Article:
Dr Chris Rollins
- Position: COMET Postdoctoral Research Fellow
- Areas of expertise: Crustal deformation; strain accumulation; earthquake hazard; postseismic and coseismic deformation; tectonic stress transfer; geodesy
- Email: J.C.Rollins@leeds.ac.uk
- Location: 7.28 Priestley
- Website: CV | Googlescholar | ORCID
Update: I have now moved to GNS Science in New Zealand, but am still working part-time with COMET. My GNS email is firstname.lastname@example.org.
I have been a COMET Postdoctoral Research Fellow at the University of Leeds since September 2019. My background is in earthquake-related crustal deformation, geodesy and earthquake hazard.
Before coming to Leeds, I was a postdoctoral researcher with Jeff Freymueller at the University of Alaska Fairbanks (2017-18) and then at Michigan State University (2018-19), studying cryosphere-solid earth interactions in southeast Alaska and recent large earthquakes in various corners of Alaska.
I did my Ph.D. with Jean-Philippe Avouac at the Caltech Seismo Lab, where I studied the rates at which strain may be building up on faults beneath Los Angeles, what these rates can tell us about the likelihood of large earthquakes there, and how a nearby M=7.2 earthquake may have given the Earth’s crust and mantle an energy boost and thereby sent its own aftershock sequence into overdrive.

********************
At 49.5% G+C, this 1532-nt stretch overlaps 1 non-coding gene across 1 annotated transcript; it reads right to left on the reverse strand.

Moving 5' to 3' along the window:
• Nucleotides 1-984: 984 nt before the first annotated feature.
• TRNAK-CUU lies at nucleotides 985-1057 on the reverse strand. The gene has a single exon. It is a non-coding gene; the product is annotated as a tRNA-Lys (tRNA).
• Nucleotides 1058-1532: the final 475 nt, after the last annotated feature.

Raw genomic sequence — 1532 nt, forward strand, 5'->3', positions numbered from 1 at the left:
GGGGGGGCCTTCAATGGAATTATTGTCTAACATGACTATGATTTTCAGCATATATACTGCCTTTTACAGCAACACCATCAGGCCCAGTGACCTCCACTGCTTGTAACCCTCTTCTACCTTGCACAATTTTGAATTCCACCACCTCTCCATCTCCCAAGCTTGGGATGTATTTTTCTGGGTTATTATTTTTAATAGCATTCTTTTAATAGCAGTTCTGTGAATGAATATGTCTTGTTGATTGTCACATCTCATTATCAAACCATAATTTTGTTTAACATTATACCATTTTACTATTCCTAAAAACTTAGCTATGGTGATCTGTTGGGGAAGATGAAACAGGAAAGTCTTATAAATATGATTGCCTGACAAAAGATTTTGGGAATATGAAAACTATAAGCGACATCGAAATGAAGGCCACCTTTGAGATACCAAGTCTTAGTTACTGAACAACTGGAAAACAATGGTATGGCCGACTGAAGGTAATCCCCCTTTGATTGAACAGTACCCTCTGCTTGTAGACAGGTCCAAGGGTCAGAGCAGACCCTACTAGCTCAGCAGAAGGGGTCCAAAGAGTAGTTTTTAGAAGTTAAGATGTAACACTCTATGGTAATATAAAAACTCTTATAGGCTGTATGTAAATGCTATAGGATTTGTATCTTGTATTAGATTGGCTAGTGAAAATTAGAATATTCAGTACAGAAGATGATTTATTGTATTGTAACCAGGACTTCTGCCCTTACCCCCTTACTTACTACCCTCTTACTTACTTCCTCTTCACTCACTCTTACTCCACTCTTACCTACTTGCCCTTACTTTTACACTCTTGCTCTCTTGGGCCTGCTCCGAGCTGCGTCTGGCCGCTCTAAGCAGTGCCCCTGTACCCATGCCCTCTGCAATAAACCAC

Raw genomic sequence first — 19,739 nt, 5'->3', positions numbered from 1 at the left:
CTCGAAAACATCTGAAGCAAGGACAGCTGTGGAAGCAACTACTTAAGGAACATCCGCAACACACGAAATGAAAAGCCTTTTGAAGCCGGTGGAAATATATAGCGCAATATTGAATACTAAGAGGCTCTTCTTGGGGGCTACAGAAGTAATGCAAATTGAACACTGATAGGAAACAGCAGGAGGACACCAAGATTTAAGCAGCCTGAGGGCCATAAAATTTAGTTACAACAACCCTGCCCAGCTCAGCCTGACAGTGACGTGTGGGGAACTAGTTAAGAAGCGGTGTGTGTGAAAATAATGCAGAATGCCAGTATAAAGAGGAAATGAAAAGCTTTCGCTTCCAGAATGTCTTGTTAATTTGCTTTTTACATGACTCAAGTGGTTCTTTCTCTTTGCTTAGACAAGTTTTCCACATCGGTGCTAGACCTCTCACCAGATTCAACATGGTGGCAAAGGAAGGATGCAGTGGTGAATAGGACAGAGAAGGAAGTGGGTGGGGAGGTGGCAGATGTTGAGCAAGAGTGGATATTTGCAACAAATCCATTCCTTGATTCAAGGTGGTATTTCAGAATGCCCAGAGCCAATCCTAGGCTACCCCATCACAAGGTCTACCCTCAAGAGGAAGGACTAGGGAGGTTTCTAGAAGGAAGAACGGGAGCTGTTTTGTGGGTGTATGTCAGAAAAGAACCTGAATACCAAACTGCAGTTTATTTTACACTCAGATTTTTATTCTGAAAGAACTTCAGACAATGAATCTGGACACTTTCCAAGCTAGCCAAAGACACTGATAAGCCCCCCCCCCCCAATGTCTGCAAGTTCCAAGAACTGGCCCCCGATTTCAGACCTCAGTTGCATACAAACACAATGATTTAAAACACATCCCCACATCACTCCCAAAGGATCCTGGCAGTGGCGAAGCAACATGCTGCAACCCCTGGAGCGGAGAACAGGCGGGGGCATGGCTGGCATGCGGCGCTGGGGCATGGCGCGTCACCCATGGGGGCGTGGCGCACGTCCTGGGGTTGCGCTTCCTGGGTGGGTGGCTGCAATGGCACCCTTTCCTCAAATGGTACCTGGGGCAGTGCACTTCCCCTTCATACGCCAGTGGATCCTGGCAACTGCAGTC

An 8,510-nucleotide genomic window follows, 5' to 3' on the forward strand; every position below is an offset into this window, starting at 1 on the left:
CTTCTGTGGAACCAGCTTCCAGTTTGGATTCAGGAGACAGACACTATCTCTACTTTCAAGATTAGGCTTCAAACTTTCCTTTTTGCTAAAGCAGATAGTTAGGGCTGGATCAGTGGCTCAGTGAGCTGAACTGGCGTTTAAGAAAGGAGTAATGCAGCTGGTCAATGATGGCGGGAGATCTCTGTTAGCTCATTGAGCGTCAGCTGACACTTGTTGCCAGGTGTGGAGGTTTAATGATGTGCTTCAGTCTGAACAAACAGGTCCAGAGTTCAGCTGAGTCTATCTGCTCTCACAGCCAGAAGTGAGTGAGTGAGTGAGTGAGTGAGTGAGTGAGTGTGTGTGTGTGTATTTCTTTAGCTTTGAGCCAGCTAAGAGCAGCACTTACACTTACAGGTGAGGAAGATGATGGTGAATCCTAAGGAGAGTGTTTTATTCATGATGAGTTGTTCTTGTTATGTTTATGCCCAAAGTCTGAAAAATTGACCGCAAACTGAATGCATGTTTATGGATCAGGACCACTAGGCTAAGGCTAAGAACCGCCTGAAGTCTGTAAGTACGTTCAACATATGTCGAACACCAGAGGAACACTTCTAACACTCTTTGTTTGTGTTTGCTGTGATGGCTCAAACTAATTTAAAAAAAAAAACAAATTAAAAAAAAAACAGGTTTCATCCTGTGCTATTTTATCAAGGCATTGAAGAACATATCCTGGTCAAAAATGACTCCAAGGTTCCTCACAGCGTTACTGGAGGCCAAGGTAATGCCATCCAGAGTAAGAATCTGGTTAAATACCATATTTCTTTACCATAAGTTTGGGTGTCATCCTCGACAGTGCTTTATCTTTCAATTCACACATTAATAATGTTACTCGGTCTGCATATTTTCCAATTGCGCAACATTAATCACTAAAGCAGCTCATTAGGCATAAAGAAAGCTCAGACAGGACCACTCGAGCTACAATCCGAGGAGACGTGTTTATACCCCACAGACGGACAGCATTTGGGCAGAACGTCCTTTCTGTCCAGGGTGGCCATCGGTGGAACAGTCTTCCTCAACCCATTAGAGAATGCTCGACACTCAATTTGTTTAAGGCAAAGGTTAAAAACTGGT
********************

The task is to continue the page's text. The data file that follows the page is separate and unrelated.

As an undergraduate at the University of Southern California, I spent the later summers as an ACCESS intern at the Southern California Earthquake Center working with Thomas H. Jordan and Geoffrey Ely, and subsequently worked with James Dolan and Lee McAuliffe to study how prehistoric earthquakes in eastern California could have influenced one another via the transfer of crustal stress. I spent the preceding summers as a research intern at the USGS Menlo Park office with Ross S. Stein, studying how more recent earthquakes offshore Humboldt County, California could have done the same, like a multidimensional domino effect.
Between these lines of work, I enjoy writing for the general public about earthquakes and seismic hazard.
At Leeds, I am working with Tim Wright and Andy Hooper to use InSAR data from the LiCSAR Sentinel-I pipeline to make maps of tectonic strain buildup throughout the Alpine-Himalaya Belt and assess the implications for seismic hazard in this densely populated part of the world. This work is part of the Center for the Observation and Modeling of Earthquakes and Tectonics.<h4>Research projects</h4> <p>Any research projects I'm currently working on will be listed below. Our list of all <a href="https://environment.leeds.ac.uk/dir/research-projects">research projects</a> allows you to view and search the full list of projects in the faculty.</p>
- Ph.D. Geophysics, California Institute of Technology (Div. Geol. Planet. Sci.), 2017
- B.S. Geological Sciences, University of Southern California, 2011
- American Geophysical Union
- Seismological Society of America
- Southern California Earthquake Center
Research groups and institutes
- Institute of Geophysics and Tectonics